Meandering here a bit, but please bear with. If the trope/system is so important to the genre why do you only get two options? drink, or not drink. With a possible third being throw I suppose.

Why can't we actually do our own alchemical experimentation? Pour out a bit. On what? The ground? This wooden (organic) chair. That stone (inorganic) table. This (organic) orc corpse. That (unconscious organic) goblin body. This bone. That weapon or piece of armor. Etc.

Some games (I'm thinking mainly of POWDER, but others have it too) let you dip objects into potions, which may or may not reveal the type of the potion (or item) and may or may not damage/destroy the item.  I quite like that system; it requires you to risk something in exchange for knowledge but the consequences of an unlucky dip are not totally devastating, plus thematically it isn't quite as stupid as just downing every random bit of sludge you find lying around in a dungeon.

I think the problem with pouring stuff out onto the ground/common environmental features is that there's nothing really at stake (especially if you're only using a bit of the potion) and no reason not to do it.  That means that once the player has learned a series of steps to identify a potion it's then a solved problem and they'll just need to repeat those steps every time they play.  So, it's realistic, but probably a bit dull in gameplay-terms.  You need to give the player some kind of cost to that action to make it an interesting decision.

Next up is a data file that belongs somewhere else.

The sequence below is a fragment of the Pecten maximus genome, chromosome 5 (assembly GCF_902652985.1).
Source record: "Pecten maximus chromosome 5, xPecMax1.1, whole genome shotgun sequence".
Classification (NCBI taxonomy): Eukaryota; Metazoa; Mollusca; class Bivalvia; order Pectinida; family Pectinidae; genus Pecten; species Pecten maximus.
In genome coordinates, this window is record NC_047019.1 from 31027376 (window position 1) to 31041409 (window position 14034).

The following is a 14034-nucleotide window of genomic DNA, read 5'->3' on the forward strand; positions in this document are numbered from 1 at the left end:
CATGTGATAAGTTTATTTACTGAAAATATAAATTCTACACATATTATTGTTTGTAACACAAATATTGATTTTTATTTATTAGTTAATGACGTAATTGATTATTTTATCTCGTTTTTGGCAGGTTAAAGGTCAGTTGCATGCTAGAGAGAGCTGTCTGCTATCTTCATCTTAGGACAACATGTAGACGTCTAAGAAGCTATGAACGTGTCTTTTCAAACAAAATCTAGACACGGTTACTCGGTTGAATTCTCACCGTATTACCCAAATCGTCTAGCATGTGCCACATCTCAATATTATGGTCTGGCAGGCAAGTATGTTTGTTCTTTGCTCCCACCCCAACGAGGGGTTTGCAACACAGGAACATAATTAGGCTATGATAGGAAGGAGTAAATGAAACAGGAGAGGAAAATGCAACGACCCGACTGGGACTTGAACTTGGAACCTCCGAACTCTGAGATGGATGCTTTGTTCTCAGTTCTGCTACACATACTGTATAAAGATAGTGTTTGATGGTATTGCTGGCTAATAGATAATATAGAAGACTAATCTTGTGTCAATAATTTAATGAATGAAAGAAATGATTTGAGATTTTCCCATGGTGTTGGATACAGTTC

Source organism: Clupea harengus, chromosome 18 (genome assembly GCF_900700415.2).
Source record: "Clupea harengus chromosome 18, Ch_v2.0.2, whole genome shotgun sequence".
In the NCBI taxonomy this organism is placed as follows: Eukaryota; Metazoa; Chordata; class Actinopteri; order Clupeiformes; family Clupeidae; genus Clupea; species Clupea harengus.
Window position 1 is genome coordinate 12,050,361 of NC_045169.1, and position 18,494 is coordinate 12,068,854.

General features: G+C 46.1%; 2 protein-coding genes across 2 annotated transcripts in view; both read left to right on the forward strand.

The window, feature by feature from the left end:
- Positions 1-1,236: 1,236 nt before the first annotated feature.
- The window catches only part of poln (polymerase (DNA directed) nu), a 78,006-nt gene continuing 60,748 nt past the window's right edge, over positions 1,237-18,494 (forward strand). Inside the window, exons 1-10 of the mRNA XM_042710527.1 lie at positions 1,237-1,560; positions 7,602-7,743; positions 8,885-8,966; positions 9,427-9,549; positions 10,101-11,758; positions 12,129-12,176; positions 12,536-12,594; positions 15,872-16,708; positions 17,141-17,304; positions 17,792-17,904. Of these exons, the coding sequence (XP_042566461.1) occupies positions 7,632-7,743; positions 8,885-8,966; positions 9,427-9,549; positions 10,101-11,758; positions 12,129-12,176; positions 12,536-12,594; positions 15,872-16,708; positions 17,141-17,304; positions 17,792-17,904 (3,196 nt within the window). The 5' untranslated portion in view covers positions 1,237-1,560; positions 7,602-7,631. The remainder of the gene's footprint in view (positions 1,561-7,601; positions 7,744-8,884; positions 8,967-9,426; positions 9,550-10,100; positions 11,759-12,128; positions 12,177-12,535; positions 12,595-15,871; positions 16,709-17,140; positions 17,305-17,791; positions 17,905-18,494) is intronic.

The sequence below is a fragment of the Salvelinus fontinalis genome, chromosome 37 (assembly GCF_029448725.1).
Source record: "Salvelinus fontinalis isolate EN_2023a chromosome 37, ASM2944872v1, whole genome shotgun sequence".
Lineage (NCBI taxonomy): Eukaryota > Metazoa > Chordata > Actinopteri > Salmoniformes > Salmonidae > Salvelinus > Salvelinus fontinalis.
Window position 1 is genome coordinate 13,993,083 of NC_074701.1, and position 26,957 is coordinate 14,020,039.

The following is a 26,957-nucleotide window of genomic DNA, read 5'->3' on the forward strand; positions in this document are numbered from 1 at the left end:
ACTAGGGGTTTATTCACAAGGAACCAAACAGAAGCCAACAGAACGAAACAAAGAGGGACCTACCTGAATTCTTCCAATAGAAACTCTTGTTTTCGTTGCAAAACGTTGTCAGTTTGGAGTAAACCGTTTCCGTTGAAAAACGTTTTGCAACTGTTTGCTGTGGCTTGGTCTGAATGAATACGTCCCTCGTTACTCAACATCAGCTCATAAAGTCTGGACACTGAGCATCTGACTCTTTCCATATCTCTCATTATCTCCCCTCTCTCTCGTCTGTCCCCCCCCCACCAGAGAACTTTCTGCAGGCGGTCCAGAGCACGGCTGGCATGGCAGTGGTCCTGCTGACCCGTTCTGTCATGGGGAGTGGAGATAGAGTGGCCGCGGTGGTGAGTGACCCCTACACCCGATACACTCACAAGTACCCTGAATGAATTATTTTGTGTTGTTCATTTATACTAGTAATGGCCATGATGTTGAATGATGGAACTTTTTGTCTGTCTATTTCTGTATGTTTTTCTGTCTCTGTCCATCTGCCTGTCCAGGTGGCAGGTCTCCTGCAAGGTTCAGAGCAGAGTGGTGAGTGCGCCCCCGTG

7DRLs / Re: Hellion 7DRL
« on: April 30, 2015, 10:00:22 PM »
That's intentional (even if it's not entirely logical!) - there are three categories of upgrade each with a 'deck' of six upgrades from which one option is selected randomly.  The four extra inventory slot upgrades are split evenly between the shield and the fuel upgrade groups.  It seemed like a good idea at the time.

7DRLs / Re: Hellion 7DRL
« on: April 29, 2015, 09:50:05 PM »
I've just released a new version of Hellion - v1.1:

This should (hopefully) fix the shader problem that Xecutor was having.

It also adds a bit more content and polish:

- New zone: Water world
- New boss
- Skybox scale adjusted
- Cooldown time now indicated on weapon icons
- Enemy spawn rates further adjusted
- Shields now restored at the start of each zone
- Can now hold down the mouse button for continuous movement
- Energy bar changes are now animated
- New item: OmniCell
- New item: Pulse Bomb
- New item: Super-Shield
- Bugfix: Messagelog text resizes to window correctly
- Bugfix: Shader parsing error with some graphics cards

Design / Re: Thoughts on this identification system idea?
« on: April 27, 2015, 10:46:04 PM »
My first thought is to wonder how you would represent the possible options in the game - would you just present a list of what the potion could be when the user examined it?  That seems a little inelegant to me, and raises the (thematic) question of how they can tell it might be those four things but not anything else?  One other problem I see with it is that the identification game might be neutered depending on what exactly each group of four was.  If all four are beneficial then you know you can try it without worrying about it, if all are bad then you can just throw it at an enemy and see what happens and so on.  Maybe that's what you want but if the groups are randomised then it means that some runs could be much harder than others.

It seems to me that you're thinking 'how can I make this system less-bad?', which strikes me as a strong case for getting rid of it entirely.  I would come at it from the other direction: presumably you want it in there for some reason, so what is that reason?  What, exactly, do you want the ID system to add to this specific game?  My advice would be to think of specific gameplay situations that you want to create and then work back from there.